Aircrew Masks

While most Soldiers, Marines, Sailors, and Airmen use the GPM, aircrews require specialized protection that can be adapted to their onboard oxygen systems. This need is currently being met by a bewildering variety of masks, including the M48 (Army Apache), M45 (Army non-Apache), Mask Breathing Unit (MBU)-13 (Air Force), MBU-19 (Air Force), A/P22P-14(V) (several configurations for the Navy and Marine Corps), and others--a logistics nightmare! The Joint Service Aircrew Mask (JSAM) Program was originally established to replace all of these masks with a single-mask system. However, conflicts arising from differing Service and airframe requirements forced the inclusion of variants, creating a family of systems. The family of systems includes the rotary-wing and fixed-wing programs--each with two variants. Oiy!

The overall objectives in the development of various masks within the JSAM family of systems are to--

* Keep long-term costs as low as possible.

* Make no aircraft modifications.

* Provide users with 16 hours of continuous CB protection.

* Provide users with greater comfort and fewer physiological burdens.

* Improve flexibility of use with man-mounted systems.

* Achieve compatibility with aircraft life support equipment for each Service--a particularly significant objective, considering the number and different types of aircraft in use.

There are additional requirements for each individual family of systems program.

Rotary-Wing Program

The rotary-wing program is the most advanced of the JSAM programs. In general, both rotary-wing mask variants consist of a hood with a face ring, or coif, which aircrew members place on their heads under their flight helmets when a CBRN encounter is possible. If necessary, the facepiece can be quickly connected to the coif and blower or simply to the filter. In many ways, the rotary-wing aircrew mask is reminiscent of the equipment of knights of old--with a chain mail coif to which a facepiece is attached.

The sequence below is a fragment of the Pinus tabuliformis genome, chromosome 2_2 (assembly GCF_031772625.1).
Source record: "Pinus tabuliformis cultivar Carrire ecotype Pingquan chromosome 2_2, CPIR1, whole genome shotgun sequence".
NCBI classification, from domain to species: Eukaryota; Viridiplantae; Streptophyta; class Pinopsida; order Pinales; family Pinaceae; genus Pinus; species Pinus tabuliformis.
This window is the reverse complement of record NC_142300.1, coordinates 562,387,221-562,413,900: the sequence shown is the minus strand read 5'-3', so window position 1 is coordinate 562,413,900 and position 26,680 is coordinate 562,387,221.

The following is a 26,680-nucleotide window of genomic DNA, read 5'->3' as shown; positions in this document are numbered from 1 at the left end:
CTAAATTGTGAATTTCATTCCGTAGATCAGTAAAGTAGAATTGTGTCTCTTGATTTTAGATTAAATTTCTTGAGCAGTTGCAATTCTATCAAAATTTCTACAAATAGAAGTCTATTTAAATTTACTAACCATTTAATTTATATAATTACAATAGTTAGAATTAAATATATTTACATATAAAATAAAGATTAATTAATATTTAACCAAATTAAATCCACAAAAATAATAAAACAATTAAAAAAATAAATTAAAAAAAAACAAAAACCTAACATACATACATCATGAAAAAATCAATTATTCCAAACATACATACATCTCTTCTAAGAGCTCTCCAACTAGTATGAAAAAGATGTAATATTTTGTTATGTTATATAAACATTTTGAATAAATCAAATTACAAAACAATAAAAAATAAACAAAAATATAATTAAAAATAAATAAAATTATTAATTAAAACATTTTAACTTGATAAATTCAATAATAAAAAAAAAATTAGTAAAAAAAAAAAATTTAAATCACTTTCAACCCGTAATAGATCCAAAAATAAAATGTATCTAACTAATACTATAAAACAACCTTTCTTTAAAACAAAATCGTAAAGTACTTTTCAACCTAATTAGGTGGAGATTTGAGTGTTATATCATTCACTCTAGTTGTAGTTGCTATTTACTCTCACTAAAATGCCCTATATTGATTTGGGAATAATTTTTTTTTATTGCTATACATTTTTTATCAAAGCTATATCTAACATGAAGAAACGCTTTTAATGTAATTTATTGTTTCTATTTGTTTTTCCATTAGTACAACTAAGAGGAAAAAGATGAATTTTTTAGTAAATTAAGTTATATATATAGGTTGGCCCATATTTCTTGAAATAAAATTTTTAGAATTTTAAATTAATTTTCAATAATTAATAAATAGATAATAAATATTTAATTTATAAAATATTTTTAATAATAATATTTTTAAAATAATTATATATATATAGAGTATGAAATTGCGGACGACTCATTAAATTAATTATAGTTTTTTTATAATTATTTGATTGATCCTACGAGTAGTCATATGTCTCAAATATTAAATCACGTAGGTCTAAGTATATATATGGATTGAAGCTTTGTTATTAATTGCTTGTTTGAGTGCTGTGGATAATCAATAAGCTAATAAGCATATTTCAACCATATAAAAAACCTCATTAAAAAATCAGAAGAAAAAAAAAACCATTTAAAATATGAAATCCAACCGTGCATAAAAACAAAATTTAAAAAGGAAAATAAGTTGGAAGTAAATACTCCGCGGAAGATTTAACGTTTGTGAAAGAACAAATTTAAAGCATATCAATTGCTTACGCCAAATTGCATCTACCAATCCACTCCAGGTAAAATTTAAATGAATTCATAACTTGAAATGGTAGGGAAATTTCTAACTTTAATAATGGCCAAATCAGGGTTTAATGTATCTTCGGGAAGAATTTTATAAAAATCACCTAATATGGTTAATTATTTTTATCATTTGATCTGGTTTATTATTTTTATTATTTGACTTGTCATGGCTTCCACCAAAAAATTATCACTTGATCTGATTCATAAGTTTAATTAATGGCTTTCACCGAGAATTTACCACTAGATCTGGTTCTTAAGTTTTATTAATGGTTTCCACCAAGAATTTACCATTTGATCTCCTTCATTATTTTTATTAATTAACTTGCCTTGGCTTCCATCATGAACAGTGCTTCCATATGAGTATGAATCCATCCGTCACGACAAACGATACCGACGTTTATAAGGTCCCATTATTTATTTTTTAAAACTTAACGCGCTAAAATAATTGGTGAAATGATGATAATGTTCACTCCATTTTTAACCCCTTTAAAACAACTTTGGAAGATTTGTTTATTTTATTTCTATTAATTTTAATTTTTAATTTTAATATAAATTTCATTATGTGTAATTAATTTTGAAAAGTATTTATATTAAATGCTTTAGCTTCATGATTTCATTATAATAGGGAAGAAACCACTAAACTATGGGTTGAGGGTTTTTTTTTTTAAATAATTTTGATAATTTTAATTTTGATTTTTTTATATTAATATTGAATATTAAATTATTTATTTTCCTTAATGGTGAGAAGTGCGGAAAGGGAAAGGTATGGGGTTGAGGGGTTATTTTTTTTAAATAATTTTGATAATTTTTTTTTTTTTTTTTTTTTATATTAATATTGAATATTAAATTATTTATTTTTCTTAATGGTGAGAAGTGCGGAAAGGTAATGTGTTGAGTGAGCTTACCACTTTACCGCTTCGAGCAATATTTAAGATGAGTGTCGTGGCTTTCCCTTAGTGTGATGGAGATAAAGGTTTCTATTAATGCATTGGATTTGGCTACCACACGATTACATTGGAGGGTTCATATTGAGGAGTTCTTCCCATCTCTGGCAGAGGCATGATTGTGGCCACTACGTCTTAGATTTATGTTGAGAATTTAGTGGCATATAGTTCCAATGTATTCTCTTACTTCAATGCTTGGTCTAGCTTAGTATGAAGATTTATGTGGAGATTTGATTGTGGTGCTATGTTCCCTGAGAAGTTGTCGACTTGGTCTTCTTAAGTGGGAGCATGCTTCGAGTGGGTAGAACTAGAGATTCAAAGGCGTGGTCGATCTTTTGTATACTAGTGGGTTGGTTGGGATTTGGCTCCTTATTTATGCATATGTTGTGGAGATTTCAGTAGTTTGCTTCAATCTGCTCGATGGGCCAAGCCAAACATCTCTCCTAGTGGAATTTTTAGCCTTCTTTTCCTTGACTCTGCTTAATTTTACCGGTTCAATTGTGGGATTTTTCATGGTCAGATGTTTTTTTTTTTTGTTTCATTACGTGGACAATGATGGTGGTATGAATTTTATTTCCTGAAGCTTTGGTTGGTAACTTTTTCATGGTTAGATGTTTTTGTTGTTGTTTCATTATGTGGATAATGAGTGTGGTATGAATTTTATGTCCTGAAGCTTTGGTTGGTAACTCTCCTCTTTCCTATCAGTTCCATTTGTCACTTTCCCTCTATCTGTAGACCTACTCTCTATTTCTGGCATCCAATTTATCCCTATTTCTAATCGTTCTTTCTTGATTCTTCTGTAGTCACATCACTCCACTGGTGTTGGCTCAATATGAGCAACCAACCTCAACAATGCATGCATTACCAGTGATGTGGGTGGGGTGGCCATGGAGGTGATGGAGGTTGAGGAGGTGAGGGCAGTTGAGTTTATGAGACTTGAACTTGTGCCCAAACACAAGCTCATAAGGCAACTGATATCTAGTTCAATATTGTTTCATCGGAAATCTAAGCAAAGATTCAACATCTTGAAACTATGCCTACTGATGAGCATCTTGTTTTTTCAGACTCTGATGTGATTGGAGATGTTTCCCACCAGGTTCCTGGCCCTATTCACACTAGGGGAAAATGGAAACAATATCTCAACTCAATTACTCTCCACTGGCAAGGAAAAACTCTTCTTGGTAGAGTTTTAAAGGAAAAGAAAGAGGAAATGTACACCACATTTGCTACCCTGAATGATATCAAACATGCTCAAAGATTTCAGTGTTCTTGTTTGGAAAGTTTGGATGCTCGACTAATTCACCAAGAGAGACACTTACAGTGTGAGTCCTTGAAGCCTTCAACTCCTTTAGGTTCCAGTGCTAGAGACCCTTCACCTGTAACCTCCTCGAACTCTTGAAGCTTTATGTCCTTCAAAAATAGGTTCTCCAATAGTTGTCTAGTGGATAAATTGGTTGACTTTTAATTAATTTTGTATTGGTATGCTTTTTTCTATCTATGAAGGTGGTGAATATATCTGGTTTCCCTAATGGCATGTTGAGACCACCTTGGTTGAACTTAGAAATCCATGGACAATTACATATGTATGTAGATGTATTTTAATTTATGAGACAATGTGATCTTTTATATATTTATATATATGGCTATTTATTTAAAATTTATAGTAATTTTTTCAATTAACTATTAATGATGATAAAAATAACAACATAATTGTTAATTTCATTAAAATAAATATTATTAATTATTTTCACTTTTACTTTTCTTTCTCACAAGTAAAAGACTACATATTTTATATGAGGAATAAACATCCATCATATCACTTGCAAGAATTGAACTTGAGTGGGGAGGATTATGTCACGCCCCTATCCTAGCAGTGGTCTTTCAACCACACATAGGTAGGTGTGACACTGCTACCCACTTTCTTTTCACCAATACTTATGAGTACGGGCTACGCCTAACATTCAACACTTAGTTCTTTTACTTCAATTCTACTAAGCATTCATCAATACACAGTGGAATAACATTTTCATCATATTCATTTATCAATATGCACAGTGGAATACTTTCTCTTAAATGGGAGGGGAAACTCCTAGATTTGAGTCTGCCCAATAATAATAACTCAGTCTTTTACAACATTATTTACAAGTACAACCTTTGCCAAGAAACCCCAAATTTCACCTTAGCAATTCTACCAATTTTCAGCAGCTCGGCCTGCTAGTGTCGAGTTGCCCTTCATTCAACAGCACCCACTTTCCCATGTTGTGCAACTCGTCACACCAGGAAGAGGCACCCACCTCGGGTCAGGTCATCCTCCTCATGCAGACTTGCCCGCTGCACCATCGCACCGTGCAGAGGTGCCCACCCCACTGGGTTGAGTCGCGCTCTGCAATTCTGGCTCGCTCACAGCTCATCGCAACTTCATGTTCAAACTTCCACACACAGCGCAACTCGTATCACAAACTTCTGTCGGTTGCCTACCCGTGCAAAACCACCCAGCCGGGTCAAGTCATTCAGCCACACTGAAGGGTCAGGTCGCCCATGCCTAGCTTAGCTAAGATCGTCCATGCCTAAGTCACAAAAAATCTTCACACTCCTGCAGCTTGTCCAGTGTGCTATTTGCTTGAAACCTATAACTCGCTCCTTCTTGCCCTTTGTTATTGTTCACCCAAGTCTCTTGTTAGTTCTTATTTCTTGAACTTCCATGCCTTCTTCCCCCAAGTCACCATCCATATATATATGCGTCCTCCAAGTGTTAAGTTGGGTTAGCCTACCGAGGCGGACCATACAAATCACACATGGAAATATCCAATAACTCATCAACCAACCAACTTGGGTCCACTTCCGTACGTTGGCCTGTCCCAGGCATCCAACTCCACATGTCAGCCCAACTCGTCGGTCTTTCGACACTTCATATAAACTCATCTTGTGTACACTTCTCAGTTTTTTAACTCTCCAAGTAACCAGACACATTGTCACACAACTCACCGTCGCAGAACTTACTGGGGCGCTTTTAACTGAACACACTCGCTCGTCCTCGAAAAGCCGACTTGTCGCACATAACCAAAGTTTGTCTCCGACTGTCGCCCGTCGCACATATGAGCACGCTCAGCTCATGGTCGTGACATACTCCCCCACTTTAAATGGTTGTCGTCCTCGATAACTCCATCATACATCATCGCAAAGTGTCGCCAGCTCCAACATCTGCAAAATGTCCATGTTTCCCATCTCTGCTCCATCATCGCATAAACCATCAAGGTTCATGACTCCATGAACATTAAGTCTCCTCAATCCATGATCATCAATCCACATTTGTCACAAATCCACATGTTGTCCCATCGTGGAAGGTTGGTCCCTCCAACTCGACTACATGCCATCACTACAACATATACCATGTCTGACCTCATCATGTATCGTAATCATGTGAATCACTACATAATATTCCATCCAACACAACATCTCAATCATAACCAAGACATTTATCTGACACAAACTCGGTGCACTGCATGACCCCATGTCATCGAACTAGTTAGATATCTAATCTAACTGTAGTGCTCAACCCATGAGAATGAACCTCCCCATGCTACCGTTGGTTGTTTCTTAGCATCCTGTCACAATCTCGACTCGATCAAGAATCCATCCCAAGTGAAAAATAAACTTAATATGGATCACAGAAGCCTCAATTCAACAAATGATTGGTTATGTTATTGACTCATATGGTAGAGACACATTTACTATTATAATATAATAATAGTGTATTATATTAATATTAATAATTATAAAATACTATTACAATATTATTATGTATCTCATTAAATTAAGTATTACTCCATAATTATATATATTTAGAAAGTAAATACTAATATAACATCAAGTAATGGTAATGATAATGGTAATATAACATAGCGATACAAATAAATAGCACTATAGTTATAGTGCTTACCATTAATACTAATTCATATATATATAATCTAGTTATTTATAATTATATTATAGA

The Mask Protective Unit (MPU)-5(V)/P is the standard helicopter respirator, and the MPU-6(V)/P is the AH-64 Apache variant. The developmental test readiness review for the MPU-5(V)/P is complete, and the developmental testing/ operational testing phase is underway. The MPU-6(V)/P is currently in full-rate production, and fielding began this year; it is the replacement for the M48 mask throughout the Army. Unlike the M48 mask, the MPU-6(V)/P does not require a blower to ensure protection in case of emergency egress. Despite the difficult engineering challenge, the Apache variant was probably the easiest to tackle because the developers needed to please only one Service--the Army. The MPU-5 (V)/P is a bit more of a challenge due to the differing Service requirements. So far, however, Aviation Oxygen and Respiratory (AVOX) Systems, Incorporated, has met the challenge.